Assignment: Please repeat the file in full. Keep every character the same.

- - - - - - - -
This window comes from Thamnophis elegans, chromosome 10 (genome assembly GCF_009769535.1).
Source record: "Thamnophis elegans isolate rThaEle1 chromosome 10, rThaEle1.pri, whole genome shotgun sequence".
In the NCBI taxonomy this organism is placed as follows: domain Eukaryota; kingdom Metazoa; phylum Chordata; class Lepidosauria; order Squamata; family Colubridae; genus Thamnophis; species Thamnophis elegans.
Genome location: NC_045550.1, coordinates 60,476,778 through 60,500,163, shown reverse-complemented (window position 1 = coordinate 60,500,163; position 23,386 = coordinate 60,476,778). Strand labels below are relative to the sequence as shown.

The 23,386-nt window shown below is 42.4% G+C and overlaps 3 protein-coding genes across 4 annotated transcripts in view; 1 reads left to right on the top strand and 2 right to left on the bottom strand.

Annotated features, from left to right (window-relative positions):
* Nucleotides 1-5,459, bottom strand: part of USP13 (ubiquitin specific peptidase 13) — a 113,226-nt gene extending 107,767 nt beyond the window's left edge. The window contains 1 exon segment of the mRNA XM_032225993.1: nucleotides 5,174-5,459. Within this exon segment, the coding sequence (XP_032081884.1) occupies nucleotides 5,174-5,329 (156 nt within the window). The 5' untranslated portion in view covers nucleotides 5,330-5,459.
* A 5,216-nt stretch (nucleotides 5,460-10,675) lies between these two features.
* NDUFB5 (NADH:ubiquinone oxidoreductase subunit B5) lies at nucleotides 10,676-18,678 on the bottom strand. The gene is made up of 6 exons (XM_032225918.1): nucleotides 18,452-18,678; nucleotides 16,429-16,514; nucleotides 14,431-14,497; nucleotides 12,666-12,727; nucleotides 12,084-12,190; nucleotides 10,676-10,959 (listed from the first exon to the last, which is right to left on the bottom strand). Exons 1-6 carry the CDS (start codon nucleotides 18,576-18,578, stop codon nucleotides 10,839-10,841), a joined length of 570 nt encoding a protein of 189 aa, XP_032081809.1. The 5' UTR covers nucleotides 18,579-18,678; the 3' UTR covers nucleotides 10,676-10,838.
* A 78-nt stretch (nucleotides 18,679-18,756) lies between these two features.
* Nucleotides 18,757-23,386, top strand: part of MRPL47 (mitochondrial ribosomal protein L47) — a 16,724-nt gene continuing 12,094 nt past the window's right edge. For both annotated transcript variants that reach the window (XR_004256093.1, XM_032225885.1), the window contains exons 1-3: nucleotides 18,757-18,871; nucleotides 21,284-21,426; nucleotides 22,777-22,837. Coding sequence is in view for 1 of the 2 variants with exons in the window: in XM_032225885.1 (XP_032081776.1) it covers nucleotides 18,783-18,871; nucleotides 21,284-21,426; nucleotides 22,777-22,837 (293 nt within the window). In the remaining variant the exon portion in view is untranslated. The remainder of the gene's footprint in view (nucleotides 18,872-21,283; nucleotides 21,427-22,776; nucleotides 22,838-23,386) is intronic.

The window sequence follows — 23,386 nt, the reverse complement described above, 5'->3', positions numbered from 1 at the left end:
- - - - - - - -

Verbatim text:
This window comes from Thamnophis elegans, chromosome 10 (genome assembly GCF_009769535.1).
Source record: "Thamnophis elegans isolate rThaEle1 chromosome 10, rThaEle1.pri, whole genome shotgun sequence".
In the NCBI taxonomy this organism is placed as follows: domain Eukaryota; kingdom Metazoa; phylum Chordata; class Lepidosauria; order Squamata; family Colubridae; genus Thamnophis; species Thamnophis elegans.
Genome location: NC_045550.1, coordinates 60,476,778 through 60,500,163, shown reverse-complemented (window position 1 = coordinate 60,500,163; position 23,386 = coordinate 60,476,778). Strand labels below are relative to the sequence as shown.

The 23,386-nt window shown below is 42.4% G+C and overlaps 3 protein-coding genes across 4 annotated transcripts in view; 1 reads left to right on the top strand and 2 right to left on the bottom strand.

Annotated features, from left to right (window-relative positions):
* Nucleotides 1-5,459, bottom strand: part of USP13 (ubiquitin specific peptidase 13) — a 113,226-nt gene extending 107,767 nt beyond the window's left edge. The window contains 1 exon segment of the mRNA XM_032225993.1: nucleotides 5,174-5,459. Within this exon segment, the coding sequence (XP_032081884.1) occupies nucleotides 5,174-5,329 (156 nt within the window). The 5' untranslated portion in view covers nucleotides 5,330-5,459.
* A 5,216-nt stretch (nucleotides 5,460-10,675) lies between these two features.
* NDUFB5 (NADH:ubiquinone oxidoreductase subunit B5) lies at nucleotides 10,676-18,678 on the bottom strand. The gene is made up of 6 exons (XM_032225918.1): nucleotides 18,452-18,678; nucleotides 16,429-16,514; nucleotides 14,431-14,497; nucleotides 12,666-12,727; nucleotides 12,084-12,190; nucleotides 10,676-10,959 (listed from the first exon to the last, which is right to left on the bottom strand). Exons 1-6 carry the CDS (start codon nucleotides 18,576-18,578, stop codon nucleotides 10,839-10,841), a joined length of 570 nt encoding a protein of 189 aa, XP_032081809.1. The 5' UTR covers nucleotides 18,579-18,678; the 3' UTR covers nucleotides 10,676-10,838.
* A 78-nt stretch (nucleotides 18,679-18,756) lies between these two features.
* Nucleotides 18,757-23,386, top strand: part of MRPL47 (mitochondrial ribosomal protein L47) — a 16,724-nt gene continuing 12,094 nt past the window's right edge. For both annotated transcript variants that reach the window (XR_004256093.1, XM_032225885.1), the window contains exons 1-3: nucleotides 18,757-18,871; nucleotides 21,284-21,426; nucleotides 22,777-22,837. Coding sequence is in view for 1 of the 2 variants with exons in the window: in XM_032225885.1 (XP_032081776.1) it covers nucleotides 18,783-18,871; nucleotides 21,284-21,426; nucleotides 22,777-22,837 (293 nt within the window). In the remaining variant the exon portion in view is untranslated. The remainder of the gene's footprint in view (nucleotides 18,872-21,283; nucleotides 21,427-22,776; nucleotides 22,838-23,386) is intronic.

The window sequence follows — 23,386 nt, the reverse complement described above, 5'->3', positions numbered from 1 at the left end: